David Cameron in Portsmouth to confirm city shipbuilding and Gosport helicopter servicing deals

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NEW life will be breathed into the empty shiphall in Portsmouth as two companies moving into the dockyard have been named, The News can reveal.

Magma Structures and BAE Systems will set up shop in Portsmouth Naval Base, Downing Street confirmed in a statement that coincided with a visit to the city today by David Cameron.

David Cameron

David Cameron

It was also confirmed that around 450 jobs in Gosport will be safeguarded by a new helicopter servicing deal.

Portsmouth North MP Penny Mordaunt welcomed the shipbuilding announcement and said Magma and BAE’s work would lead to stability for the dockyard workforce in the city.

Magma specialises in building complex composite structures while BAE is dedicated to working on counter-mine warfare at the site.

Ms Mordaunt said: ‘The workforce will never again have to be reliant on Royal Navy contracts.

‘It’s not just “hurrah we’ve saved a shiphall” but what we can do in the future and where this will take us.

‘This is more jobs that were there for the previous work in the shiphall.

‘This is a complete shift from the past – this is about creating sustainable jobs for the workforce.

‘It is something we’ve never had before.’

Ms Mordaunt hopes BAE’s maintenance work will quickly move to shipbuilding.

The announcement is one of three prime minister David Cameron is due to make as he visits Hampshire today to tell how millions of pounds of defence investment will be sunk into the area.

Mr Cameron’s three announcements are:

- That Magma Structures and BAE have been chosen to occupy the vacant shiphall in Portsmouth’s Naval Base;

- Businesses have been picked to carry out work to prepare the naval base for the imminent arrival of the Queen Elizabeth-class aircraft carriers;

- A £420m contract has been signed with Boeing to service the Royal Air Force’s fleet of Chinook helicopters at the Vector Aerospace Fleetlands site in Gosport, sustaining around 450 jobs.

Mr Cameron also praised coverage and campaigning by The News after BAE axed its shipbuilding operation in Portsmouth in November 2013.

He said: ‘There was huge disappointment when shipbuilding left its historic home last year.

‘But today we see Portsmouth firmly looking to the future.

‘This is a symbolic moment for Portsmouth – it’s what people in the city have long been waiting for.

‘After a time of uncertainty, the iconic hall will once again become a hive of activity and opportunity – and a crucial part of the city’s marine industry.

‘All this is thanks to the support of local businesses and residents, the teamwork across government and the council, and, of course, The News’ coverage and campaigning.’

The Vector deal will see the firm service the RAF’s Chinook helicopters for the next five years.

Chinook is the UK’s only military heavy-lift 
helicopter, able to transport 54 troops or 10 tonnes of supplies.

The contract will support the RAF’s fleet, which will be 60-strong by early 2017 and includes the new Mark 6 helicopters.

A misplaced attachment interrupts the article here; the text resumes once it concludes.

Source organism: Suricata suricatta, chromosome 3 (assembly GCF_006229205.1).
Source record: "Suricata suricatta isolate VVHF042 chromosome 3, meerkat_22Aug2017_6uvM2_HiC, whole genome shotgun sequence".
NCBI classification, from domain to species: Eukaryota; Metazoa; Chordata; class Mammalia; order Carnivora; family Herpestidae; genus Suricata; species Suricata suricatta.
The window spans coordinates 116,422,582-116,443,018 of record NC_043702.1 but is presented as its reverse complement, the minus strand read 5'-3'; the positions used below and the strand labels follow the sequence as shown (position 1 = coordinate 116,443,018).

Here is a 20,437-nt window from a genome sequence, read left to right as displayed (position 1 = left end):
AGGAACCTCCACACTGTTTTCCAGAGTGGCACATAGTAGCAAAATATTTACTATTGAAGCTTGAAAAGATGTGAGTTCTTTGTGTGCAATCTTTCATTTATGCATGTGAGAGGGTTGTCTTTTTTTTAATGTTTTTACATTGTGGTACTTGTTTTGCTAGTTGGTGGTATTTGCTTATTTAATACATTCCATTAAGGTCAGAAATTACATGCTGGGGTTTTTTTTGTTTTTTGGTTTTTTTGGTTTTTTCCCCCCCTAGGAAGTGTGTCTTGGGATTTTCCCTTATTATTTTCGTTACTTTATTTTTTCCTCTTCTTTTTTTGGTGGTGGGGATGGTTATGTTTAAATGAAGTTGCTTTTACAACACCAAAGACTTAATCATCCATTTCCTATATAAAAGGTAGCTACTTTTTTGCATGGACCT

The announcements come after the Ministry of Defence announced last month the names of three firms in the running to take over the shipyard.

Magma Structures, which builds free-standing rigs for large yachts, and 
Burgess Marine, which specialises in ship repair and construction joined BAE Systems, which wants to transform the site into a centre of excellence for ‘mine warfare’ and repair of minesweeper vessels.

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‘Today we see Portsmouth firmly looking to the future’: David Cameron writes for The News

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MORE work is coming to the city as cutting edge technology will ramp up the size of the shiphall’s order book, politicians have said as they welcome the return of shipbuilding to the city.

Penny Mordaunt, Portsmouth North MP, has praised the work of Magma Structures and BAE

Ms Mordaunt added: ‘Magma really is an amazing company they are building the most incredible structures that are pushing the boundaries in science and technology.

‘There’s a huge synergy with them and the future of the fleet, particularly on mine counter-warfare, which is what BAE is looking to expand.

‘There’s already discussion about Type 26s potentially not having steel hulls.’

Ms Mordaunt added there was an opportunity to base the navy’s Hunt and Sandown class minehunters based in Portsmouth. ‘That would create more work,’ she added.

And Ms Mordaunt said Portsdown Technology Park has a potential order book of £300bn.

Councillor Donna Jones, Portsmouth City Council leader, last night said she welcomes the prime minister’s announcement

She said: ‘I’ve been working on the BAE shipyard new contract for 14 months now. I welcome the prime minister’s announcement today with open arms.’

It comes after David Cameron wrote to The News last January outlining the government’s commitment following the demise of shipbuilding. BAE Systems announced in November 2013 that it intended to stop shipbuilding in Portsmouth.

Of the almost 1,000 workers who were employed in the shipyard, around 175 have since been re-employed in other parts of the company.

The majority of those jobs were found in the firm’s Maritime Services division, which deals with warship maintenance.

A further 585 workers left to take employment elsewhere and there were 160 compulsory redundancies. The final naval ship block built in the city was for the new aircraft carrier HMS Prince of Wales. It left on a barge bound for Scotland in August.

Additional reporting

by Ben Fishwick